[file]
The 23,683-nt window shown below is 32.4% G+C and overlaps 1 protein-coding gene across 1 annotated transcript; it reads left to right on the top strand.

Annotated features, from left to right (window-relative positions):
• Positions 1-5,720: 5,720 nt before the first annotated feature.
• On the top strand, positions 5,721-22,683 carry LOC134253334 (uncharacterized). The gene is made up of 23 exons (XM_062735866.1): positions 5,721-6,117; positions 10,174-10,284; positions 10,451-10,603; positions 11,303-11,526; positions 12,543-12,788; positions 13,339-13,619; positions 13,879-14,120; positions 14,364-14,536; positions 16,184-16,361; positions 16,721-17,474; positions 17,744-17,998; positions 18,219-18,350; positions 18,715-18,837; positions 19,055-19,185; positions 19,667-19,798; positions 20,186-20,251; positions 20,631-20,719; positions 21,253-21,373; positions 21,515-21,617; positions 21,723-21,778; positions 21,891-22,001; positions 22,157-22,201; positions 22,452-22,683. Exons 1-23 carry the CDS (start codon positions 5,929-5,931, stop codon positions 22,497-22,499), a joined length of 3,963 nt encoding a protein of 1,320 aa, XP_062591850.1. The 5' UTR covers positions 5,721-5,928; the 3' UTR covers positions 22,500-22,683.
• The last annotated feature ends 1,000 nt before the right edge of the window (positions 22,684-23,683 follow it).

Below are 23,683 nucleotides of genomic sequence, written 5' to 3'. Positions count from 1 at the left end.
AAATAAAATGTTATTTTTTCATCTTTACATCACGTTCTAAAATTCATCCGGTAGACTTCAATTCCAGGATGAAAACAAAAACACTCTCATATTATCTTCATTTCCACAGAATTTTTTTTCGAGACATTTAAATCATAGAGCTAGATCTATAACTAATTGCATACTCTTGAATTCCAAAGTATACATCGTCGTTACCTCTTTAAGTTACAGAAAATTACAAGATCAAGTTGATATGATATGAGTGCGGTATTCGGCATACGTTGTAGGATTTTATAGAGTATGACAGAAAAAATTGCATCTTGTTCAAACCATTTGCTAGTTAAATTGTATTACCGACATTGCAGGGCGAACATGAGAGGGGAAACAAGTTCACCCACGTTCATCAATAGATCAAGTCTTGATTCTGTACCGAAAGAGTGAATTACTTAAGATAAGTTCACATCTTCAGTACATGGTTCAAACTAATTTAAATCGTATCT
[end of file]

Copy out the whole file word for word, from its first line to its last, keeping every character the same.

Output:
The 23,683-nt window shown below is 32.4% G+C and overlaps 1 protein-coding gene across 1 annotated transcript; it reads left to right on the top strand.

Annotated features, from left to right (window-relative positions):
• Positions 1-5,720: 5,720 nt before the first annotated feature.
• On the top strand, positions 5,721-22,683 carry LOC134253334 (uncharacterized). The gene is made up of 23 exons (XM_062735866.1): positions 5,721-6,117; positions 10,174-10,284; positions 10,451-10,603; positions 11,303-11,526; positions 12,543-12,788; positions 13,339-13,619; positions 13,879-14,120; positions 14,364-14,536; positions 16,184-16,361; positions 16,721-17,474; positions 17,744-17,998; positions 18,219-18,350; positions 18,715-18,837; positions 19,055-19,185; positions 19,667-19,798; positions 20,186-20,251; positions 20,631-20,719; positions 21,253-21,373; positions 21,515-21,617; positions 21,723-21,778; positions 21,891-22,001; positions 22,157-22,201; positions 22,452-22,683. Exons 1-23 carry the CDS (start codon positions 5,929-5,931, stop codon positions 22,497-22,499), a joined length of 3,963 nt encoding a protein of 1,320 aa, XP_062591850.1. The 5' UTR covers positions 5,721-5,928; the 3' UTR covers positions 22,500-22,683.
• The last annotated feature ends 1,000 nt before the right edge of the window (positions 22,684-23,683 follow it).

Below are 23,683 nucleotides of genomic sequence, written 5' to 3'. Positions count from 1 at the left end.
AAATAAAATGTTATTTTTTCATCTTTACATCACGTTCTAAAATTCATCCGGTAGACTTCAATTCCAGGATGAAAACAAAAACACTCTCATATTATCTTCATTTCCACAGAATTTTTTTTCGAGACATTTAAATCATAGAGCTAGATCTATAACTAATTGCATACTCTTGAATTCCAAAGTATACATCGTCGTTACCTCTTTAAGTTACAGAAAATTACAAGATCAAGTTGATATGATATGAGTGCGGTATTCGGCATACGTTGTAGGATTTTATAGAGTATGACAGAAAAAATTGCATCTTGTTCAAACCATTTGCTAGTTAAATTGTATTACCGACATTGCAGGGCGAACATGAGAGGGGAAACAAGTTCACCCACGTTCATCAATAGATCAAGTCTTGATTCTGTACCGAAAGAGTGAATTACTTAAGATAAGTTCACATCTTCAGTACATGGTTCAAACTAATTTAAATCGTATCT